Thousands of witch doctors registered in Tanzania, where witchcraft is a part of everyday life

Tijana Radeska
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Witches, witchcraft, good witches, bad witches, white magic, black magic… the stuff of books and movies, right? But there are places today where witchcraft is still incorporated into the culture and everyday life of ordinary people. Witchcraft is very common in many cultures on the African continent. The practices of self-proclaimed doctors, the belief that a person can change the outcome of events only because of the supernatural powers they possess, were labeled witchcraft by the colonialists when they arrived. In certain areas, these beliefs are stronger than organized religion, then and now. They might not fit our definition of witchcraft, but there is no other word that translates the magic that happens in Africa.

Although it exists in different places in Africa, witchcraft is most evident in Tanzania. There are more than 75,000 witch doctors who are actually registered in the country, known as Babu. They don’t possess cauldrons where they prepare magic potions, neither do they wear pointed hats. Witch doctors are people who became “healers” after being visited by spirits.

Almost every village in Tanzania has its own Babu who lives separately from the others, in a hut that is away from the community. Although these healers possess a profound knowledge of the local plants and herbs, their healing is always grounded in the supernatural. The Babu, who can be a man or a woman, is the first aid, ambulance, doctor, and specialist for any physical or psychological abnormality.

“Witch Doctor and Apprentice, Livingstonia”, Malawi, ca.1910 uthor:Ashley Van Haeften CC BY-SA2.0

Even when more modern medical assistance is necessary, the people first seek advice from their Babu, whose diagnosis and treatment are usually a result of dreams in which the Babu is visited by ancestors or spirits. They are especially respected in their communities for this connection with the spiritual world.

According to research carried out in 2010 by the Pew Research Center, during which 25,000 face-to-face interviews were conducted in 19 African nations, 93 percent of Tanzanians said they believe in witchcraft. In an interview for Al Jazeera, a witch doctor named Manyaunyau, who gave up his jobs driving buses and fish gutting, explains how he changed his name and became a doctor. He said that in the time of elections, witch doctors are particularly respected as almost all politicians visit them seeking witchcraft to help them win.

Witch Doctor, Malawi, ca.1895 Author:Ashley Van Haeften CC BY-SA2.0

Besides the healers, there are many people in Tanzania suspected of practicing witchcraft. Everyone fears witchcraft. It is an essential part of the home education for children to beware of it. They are not supposed to go to their relatives who are suspected of being a witch and tend to avoid any person who is thought to perform it. Whatever change occurs, whenever things turn out differently than expected, whenever someone falls ill, whenever an accident happens, it is due to witchcraft.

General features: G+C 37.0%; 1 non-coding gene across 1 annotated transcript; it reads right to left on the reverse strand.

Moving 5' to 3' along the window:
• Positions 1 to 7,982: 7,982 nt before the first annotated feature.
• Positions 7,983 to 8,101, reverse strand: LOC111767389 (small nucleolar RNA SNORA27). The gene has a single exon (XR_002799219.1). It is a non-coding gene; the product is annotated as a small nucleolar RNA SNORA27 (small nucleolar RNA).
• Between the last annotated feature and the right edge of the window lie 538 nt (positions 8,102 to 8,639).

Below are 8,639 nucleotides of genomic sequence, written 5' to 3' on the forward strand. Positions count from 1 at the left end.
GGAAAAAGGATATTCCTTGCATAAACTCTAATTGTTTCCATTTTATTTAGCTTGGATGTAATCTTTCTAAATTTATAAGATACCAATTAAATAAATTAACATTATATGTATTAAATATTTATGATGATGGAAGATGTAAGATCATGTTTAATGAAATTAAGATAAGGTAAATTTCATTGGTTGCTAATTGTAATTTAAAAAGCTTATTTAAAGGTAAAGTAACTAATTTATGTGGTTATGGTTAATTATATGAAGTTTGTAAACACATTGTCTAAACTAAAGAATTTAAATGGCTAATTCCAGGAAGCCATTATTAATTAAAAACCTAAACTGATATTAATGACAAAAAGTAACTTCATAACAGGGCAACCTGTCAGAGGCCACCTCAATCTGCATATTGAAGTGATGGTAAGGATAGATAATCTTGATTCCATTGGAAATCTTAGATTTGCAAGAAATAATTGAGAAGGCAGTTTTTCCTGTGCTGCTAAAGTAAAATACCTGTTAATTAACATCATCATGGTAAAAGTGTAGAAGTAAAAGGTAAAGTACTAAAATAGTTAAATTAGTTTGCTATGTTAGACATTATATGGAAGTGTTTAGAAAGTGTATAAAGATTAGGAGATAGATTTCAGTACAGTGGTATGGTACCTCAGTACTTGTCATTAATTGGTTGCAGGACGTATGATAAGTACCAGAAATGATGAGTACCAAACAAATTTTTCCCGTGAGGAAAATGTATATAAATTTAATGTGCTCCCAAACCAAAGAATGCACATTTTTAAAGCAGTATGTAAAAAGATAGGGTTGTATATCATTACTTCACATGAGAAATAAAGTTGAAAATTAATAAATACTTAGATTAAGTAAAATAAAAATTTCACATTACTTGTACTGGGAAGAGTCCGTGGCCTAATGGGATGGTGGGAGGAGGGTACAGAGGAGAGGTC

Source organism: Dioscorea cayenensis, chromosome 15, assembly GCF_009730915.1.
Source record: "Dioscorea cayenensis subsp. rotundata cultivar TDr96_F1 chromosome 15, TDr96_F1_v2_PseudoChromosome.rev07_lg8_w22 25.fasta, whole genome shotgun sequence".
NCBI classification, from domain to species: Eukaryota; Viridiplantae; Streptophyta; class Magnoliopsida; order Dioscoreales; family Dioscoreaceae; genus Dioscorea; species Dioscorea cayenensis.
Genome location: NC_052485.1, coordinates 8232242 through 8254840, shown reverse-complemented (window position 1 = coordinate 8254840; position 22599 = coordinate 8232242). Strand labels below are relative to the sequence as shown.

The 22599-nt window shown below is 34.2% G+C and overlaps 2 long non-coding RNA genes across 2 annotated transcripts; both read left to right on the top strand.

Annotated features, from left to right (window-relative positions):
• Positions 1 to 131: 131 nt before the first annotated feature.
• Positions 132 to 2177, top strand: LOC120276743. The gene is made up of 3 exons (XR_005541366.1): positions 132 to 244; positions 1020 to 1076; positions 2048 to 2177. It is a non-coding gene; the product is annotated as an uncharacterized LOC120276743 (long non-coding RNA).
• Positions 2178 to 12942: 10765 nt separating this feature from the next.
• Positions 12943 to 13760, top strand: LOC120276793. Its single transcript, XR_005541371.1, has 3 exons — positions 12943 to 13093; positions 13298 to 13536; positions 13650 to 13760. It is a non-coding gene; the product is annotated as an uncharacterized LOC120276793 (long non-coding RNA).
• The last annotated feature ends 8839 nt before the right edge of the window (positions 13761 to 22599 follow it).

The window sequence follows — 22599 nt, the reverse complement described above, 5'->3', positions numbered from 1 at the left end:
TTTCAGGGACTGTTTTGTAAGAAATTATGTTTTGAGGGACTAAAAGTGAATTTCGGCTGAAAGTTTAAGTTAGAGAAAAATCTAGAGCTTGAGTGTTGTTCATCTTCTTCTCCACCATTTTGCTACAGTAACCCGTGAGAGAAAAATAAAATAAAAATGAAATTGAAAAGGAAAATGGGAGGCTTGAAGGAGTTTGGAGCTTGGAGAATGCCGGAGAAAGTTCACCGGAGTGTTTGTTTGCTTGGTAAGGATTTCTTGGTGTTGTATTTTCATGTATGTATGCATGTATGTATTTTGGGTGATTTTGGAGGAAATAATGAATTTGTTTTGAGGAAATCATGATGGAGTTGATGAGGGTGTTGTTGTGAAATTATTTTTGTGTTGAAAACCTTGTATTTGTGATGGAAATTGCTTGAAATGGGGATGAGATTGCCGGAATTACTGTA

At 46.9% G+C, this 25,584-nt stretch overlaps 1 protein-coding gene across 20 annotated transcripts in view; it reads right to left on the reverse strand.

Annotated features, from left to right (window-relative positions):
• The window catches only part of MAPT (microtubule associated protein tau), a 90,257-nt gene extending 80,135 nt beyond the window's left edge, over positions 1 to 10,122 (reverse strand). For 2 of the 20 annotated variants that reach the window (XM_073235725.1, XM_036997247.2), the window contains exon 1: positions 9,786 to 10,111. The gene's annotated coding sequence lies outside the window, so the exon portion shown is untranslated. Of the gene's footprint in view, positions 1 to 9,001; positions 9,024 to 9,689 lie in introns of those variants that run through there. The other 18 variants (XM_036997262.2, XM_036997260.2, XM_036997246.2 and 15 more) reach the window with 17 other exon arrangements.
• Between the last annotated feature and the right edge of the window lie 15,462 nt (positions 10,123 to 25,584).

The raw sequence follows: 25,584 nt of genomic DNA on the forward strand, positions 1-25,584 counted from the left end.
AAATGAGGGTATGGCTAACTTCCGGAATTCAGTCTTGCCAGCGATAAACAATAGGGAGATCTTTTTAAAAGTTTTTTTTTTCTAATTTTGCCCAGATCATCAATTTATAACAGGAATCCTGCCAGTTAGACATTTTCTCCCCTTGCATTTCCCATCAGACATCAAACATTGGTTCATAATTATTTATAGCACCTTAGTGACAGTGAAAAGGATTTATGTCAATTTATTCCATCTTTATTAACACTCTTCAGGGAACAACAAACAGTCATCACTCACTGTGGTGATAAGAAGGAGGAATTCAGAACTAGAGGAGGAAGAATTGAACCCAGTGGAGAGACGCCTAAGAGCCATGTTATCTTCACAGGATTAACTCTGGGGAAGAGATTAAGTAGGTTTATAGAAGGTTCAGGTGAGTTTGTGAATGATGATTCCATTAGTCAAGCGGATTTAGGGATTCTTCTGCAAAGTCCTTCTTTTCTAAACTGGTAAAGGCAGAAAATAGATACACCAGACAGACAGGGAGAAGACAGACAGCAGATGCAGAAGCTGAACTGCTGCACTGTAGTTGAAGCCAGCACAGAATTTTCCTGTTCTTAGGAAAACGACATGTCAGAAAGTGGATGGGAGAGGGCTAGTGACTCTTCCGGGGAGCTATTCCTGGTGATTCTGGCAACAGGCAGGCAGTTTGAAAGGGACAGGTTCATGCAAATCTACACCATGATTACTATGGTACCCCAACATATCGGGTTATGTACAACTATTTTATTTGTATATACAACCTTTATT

Two Lassa witch doctors

There are many people who have been blamed for witchcraft. Misfortune has befallen them after the slightest thing they might have done to arouse suspicion. And they are rigorously punished. In an article in The Guardian by a Tanzanian lawyer, witchcraft is explained as the underlying premise in many cases. And unlike those who believe that education is opposed to witchcraft, this lawyer with a university education believes in the existence of witchcraft and highly respects it as a part of his culture.

Shona traditional healer, or n’anga (Zimbabwe). Author: Hans Hillewaert CC BY-SA 3.0

The lawyer had a case in which a woman had one arm chopped off at the elbow and was left almost blind because she was accused of witchcraft. She was a newcomer to a village where the crops had started failing, so the villagers got mad at her, believing that she was responsible. Her family turned to the courts seeking legal redress, but as the lawyer explains in the article, dealing with law and witchcraft at the same time is very complicated.

Nganga-Nksi Author:Hans Hillewaert CC BY-SA2.0

Another serious problem in Tanzania is the hunting of people with albinism. It is believed that albino body parts bring great wealth, so people with the condition are constantly in fear for their lives. They are forced to leave their homes and move to the bigger cities to save themselves from being killed.

Read another story from us: The Witch House: The 17th century home of Salem judge only one still standing

Witchcraft is incorporated into the daily lives of both Muslims and Christians. From the outside, people tend to see it as a negative. But in fact, even though Tanzanians fear it and it is the reason for much unreasonable behavior, witchcraft is an integral part of the culture.